Posted by: sbbrown64 | May 3, 2020

Beware Running of Pending Statute of Limitations When Seeking Taxpayer Advocate Service Assistance IRS Gives Notice of Nonacquiescence with Court of Appeals’ Decision that Found Seeking Help from Taxpayer Advocate Service Tolls Time To File Claim to Challenge Wrongful Levy By SANDRA R. BROWN

The Internal Revenue Service (“IRS”) has recently provided notice that it will, in large part, not follow the adverse decision issued by the Fifth Circuit Court of Appeals in Rothkamm v. United States[i] which found that seeking help from the Taxpayer Advocate Service (“TAS”) tolled the time limits under IRC § 6343(b) for the filing of an administrative claim to challenge a wrongful levy.[ii]

Rothkamm v. United States

Kathryn Rothkamm and her husband filed separate tax returns. Mr. Rothkamm incurred a tax liability. The IRS levied on funds in Mrs. Rothkamm’s bank account to help pay for Mr. Rothkamm’s tax debts despite Mrs. Rothkamm’s assertion that the funds were her separate property and thus, not subject to her husband’s tax debts.  The bank honored the levy and turned over the funds to the IRS.

Mrs. Rothmann sought assistance from the TAS by filing a taxpayer assistance order (“TAO”) application. Five months later the TAS case was closed and nine months thereafter, i.e., fourteen months after the date of the levy, Mrs. Rothmann filed her administrative claim directly with the IRS asserting that the levy was wrongful and the funds should be returned to her. The IRS denied her claim asserting that it was untimely under IRC § 6343(b) as the applicable statute of limitations for the filing of an administrative claim to challenge a wrongful levy is not tolled for the time in which her request was pending with TAS.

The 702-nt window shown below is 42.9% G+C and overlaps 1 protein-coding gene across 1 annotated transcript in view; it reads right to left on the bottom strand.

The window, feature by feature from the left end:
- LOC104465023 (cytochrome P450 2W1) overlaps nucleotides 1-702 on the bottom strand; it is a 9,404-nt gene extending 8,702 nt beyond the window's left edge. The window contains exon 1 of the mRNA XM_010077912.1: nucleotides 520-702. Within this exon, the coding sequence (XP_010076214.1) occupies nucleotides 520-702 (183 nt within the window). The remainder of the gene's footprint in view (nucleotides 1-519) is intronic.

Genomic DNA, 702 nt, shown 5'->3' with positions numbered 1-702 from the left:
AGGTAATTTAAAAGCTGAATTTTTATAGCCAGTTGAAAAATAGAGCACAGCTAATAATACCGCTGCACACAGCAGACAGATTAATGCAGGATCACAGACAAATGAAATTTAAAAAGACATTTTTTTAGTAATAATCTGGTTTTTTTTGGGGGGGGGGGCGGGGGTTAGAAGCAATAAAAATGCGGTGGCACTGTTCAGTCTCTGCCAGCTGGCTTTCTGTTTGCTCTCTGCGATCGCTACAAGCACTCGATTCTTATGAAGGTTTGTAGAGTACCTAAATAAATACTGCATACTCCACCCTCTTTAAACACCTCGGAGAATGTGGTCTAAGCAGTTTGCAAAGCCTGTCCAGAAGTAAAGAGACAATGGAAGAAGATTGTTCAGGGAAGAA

Mrs. Rothmann filed suit in District Court to challenge the IRS’s denial of her wrongful levy claim.  After the District Court dismissed her suit, finding that the statute of limitations had not been tolled by her pending TAO, Mrs. Rothmann filed an appeal with the Circuit Court. Thereafter, the Fifth Circuit overturned the decision of the lower court and found that Mrs. Rothmann’s TAO did toll the applicable statute of limitations and thus, her claim was timely.  The Fifth Circuit’s decision in Rothkamm is now final.

IRS’s Nonacquiescense in Rothkamm

On March 27, 2020, the IRS published its notice regarding its nonacquiescence in the court’s decision in Rothkamm. [iii]  Specifically, the IRS has stated that, for cases that would be filed in courts not within the Fifth Circuit, it will not follow the holding that filing a TAO with TAS automatically tolls the statute of limitations under IRC § 6343(b) to extend the time period for the filing of a wrongful levy lawsuit.